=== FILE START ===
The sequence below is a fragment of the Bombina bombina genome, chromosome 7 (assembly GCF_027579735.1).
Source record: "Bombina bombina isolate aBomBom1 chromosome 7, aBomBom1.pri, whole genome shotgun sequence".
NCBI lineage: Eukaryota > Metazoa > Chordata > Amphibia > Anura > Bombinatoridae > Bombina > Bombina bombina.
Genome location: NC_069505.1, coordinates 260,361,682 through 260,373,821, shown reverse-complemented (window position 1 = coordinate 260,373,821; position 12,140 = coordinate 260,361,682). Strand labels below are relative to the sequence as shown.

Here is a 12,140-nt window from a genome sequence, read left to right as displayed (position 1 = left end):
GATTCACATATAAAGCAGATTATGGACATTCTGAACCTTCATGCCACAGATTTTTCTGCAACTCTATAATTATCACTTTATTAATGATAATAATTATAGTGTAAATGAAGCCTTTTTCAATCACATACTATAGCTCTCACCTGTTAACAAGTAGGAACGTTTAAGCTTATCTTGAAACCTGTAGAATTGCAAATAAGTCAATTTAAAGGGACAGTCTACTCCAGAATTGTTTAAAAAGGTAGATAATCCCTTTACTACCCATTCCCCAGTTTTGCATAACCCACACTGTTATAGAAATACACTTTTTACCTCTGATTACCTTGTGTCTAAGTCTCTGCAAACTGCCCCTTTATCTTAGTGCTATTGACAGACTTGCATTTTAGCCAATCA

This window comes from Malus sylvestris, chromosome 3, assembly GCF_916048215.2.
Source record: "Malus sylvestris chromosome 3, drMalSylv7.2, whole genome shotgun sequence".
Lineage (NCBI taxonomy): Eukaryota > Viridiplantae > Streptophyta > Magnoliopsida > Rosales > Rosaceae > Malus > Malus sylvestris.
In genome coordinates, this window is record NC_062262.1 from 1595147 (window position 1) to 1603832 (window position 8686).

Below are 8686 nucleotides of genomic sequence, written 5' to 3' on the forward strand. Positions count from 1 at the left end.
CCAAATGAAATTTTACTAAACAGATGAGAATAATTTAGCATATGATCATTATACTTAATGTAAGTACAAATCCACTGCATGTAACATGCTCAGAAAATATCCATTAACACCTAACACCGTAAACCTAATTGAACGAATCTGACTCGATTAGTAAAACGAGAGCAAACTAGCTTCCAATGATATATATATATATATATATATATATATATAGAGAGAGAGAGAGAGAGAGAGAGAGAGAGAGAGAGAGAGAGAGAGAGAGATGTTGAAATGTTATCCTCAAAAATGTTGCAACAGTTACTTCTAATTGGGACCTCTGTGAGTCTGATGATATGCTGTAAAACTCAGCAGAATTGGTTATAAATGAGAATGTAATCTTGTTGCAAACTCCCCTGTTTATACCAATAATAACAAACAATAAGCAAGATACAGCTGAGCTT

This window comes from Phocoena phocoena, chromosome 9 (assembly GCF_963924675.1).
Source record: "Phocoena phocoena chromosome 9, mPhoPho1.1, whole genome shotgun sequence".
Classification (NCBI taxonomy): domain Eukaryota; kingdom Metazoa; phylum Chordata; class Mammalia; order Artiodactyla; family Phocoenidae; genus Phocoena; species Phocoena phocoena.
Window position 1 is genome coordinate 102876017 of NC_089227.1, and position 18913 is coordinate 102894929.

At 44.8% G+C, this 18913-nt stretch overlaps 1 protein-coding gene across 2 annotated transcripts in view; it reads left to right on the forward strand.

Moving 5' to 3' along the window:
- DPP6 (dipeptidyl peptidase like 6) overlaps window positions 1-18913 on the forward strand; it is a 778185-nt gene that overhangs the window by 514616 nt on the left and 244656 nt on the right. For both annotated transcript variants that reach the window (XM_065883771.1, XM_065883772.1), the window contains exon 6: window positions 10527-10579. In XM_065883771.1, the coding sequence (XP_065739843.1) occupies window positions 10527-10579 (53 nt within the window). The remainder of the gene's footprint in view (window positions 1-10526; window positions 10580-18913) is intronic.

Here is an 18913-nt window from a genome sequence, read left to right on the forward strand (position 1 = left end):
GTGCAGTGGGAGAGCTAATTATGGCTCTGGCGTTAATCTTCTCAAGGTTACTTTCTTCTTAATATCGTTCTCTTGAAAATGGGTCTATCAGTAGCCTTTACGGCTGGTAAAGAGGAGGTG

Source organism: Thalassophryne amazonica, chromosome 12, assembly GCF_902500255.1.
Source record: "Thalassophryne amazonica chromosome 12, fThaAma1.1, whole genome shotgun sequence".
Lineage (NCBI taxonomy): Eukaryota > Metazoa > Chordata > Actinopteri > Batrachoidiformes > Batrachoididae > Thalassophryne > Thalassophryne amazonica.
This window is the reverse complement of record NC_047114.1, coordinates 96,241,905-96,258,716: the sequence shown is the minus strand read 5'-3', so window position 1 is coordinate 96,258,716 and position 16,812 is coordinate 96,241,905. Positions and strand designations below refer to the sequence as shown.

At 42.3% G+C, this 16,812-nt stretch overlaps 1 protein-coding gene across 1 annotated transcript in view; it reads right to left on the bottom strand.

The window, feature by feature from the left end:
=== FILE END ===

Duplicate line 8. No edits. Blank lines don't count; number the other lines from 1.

Source record: "Malus sylvestris chromosome 3, drMalSylv7.2, whole genome shotgun sequence".